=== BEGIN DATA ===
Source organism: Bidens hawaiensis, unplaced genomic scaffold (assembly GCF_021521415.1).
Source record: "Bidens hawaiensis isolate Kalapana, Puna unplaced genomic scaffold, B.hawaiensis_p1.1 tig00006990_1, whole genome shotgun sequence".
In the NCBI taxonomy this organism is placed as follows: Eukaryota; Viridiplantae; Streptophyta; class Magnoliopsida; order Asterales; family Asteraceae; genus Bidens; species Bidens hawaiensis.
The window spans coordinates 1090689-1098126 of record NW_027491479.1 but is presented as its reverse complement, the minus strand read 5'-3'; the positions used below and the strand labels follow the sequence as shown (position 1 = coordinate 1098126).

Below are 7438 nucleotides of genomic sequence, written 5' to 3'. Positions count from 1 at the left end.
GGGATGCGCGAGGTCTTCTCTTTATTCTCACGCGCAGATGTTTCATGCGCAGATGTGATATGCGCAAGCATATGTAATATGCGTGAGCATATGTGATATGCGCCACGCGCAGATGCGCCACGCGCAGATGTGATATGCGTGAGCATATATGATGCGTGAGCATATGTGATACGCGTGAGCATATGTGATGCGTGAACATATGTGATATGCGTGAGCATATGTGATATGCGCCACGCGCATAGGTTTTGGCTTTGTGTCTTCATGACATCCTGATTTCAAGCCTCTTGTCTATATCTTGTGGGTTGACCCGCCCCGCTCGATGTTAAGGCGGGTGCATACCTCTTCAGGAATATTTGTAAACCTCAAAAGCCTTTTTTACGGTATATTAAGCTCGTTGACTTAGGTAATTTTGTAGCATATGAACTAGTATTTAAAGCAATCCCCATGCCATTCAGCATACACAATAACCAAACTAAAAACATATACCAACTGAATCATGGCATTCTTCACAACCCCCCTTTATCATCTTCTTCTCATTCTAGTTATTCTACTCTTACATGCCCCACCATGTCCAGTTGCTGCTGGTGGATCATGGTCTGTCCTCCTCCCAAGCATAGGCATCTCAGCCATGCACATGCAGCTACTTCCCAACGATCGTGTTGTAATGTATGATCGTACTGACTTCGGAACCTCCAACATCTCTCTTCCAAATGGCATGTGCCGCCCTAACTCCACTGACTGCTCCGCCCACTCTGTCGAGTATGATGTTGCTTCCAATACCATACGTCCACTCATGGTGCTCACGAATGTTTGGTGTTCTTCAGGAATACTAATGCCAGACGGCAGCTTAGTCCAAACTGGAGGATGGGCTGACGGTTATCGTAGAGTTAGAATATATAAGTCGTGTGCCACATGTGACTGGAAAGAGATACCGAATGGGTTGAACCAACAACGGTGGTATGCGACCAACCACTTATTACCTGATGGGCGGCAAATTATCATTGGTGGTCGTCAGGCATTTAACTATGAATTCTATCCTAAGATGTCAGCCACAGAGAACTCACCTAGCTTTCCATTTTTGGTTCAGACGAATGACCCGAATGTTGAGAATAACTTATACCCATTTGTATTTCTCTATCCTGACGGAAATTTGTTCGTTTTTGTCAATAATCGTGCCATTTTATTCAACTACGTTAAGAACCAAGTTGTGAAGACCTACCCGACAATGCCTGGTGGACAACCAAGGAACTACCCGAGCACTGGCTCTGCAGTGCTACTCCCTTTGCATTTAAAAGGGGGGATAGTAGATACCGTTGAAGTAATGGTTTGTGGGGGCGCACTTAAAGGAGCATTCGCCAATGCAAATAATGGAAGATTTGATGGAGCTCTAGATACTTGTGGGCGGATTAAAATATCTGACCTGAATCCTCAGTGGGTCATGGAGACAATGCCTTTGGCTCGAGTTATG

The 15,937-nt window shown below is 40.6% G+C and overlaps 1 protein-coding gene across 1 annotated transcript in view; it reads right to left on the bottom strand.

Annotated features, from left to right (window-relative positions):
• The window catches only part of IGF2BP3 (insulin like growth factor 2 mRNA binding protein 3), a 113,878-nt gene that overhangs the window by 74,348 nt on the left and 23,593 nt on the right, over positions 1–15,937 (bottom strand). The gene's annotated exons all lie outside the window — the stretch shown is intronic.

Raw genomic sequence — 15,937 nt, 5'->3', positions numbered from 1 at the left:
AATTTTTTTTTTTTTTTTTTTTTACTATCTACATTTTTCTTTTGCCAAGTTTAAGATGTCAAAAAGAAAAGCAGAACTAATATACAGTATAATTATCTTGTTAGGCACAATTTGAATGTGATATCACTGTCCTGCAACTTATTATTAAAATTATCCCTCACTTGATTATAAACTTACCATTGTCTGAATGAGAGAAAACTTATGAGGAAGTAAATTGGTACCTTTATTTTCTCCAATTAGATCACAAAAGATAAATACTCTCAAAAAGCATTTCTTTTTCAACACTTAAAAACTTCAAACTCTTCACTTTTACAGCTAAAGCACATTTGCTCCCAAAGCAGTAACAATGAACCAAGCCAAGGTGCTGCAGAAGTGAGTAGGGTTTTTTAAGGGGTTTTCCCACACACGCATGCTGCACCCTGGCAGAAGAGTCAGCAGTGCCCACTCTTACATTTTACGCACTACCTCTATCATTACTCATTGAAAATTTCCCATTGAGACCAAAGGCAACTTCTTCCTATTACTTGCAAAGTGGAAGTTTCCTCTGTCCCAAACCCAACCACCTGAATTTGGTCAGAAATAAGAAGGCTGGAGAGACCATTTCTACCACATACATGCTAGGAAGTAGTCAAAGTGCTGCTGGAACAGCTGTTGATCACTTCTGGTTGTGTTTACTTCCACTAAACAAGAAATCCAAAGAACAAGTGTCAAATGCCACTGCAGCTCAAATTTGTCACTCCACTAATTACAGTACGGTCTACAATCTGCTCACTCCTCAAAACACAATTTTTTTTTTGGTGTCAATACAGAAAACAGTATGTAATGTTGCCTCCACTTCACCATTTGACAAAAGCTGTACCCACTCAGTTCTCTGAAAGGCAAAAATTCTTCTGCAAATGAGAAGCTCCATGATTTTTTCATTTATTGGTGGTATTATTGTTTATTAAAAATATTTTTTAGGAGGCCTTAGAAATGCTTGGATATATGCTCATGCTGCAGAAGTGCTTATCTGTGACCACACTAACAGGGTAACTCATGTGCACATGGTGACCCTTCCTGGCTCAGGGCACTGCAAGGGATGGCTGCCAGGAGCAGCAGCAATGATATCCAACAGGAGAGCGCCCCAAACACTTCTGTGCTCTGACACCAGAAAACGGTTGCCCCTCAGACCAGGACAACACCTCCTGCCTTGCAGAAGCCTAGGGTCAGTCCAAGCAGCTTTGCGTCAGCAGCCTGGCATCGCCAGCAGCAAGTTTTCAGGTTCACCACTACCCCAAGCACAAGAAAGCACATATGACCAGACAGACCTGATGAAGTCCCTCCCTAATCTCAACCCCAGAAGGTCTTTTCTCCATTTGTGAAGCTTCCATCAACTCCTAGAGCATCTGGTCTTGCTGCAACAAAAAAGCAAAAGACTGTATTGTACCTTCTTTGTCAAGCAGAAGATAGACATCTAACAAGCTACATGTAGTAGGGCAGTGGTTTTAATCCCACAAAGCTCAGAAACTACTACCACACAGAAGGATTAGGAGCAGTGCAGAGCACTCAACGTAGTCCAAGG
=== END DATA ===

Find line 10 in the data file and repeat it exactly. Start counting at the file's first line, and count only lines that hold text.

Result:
Raw genomic sequence — 15,937 nt, 5'->3', positions numbered from 1 at the left: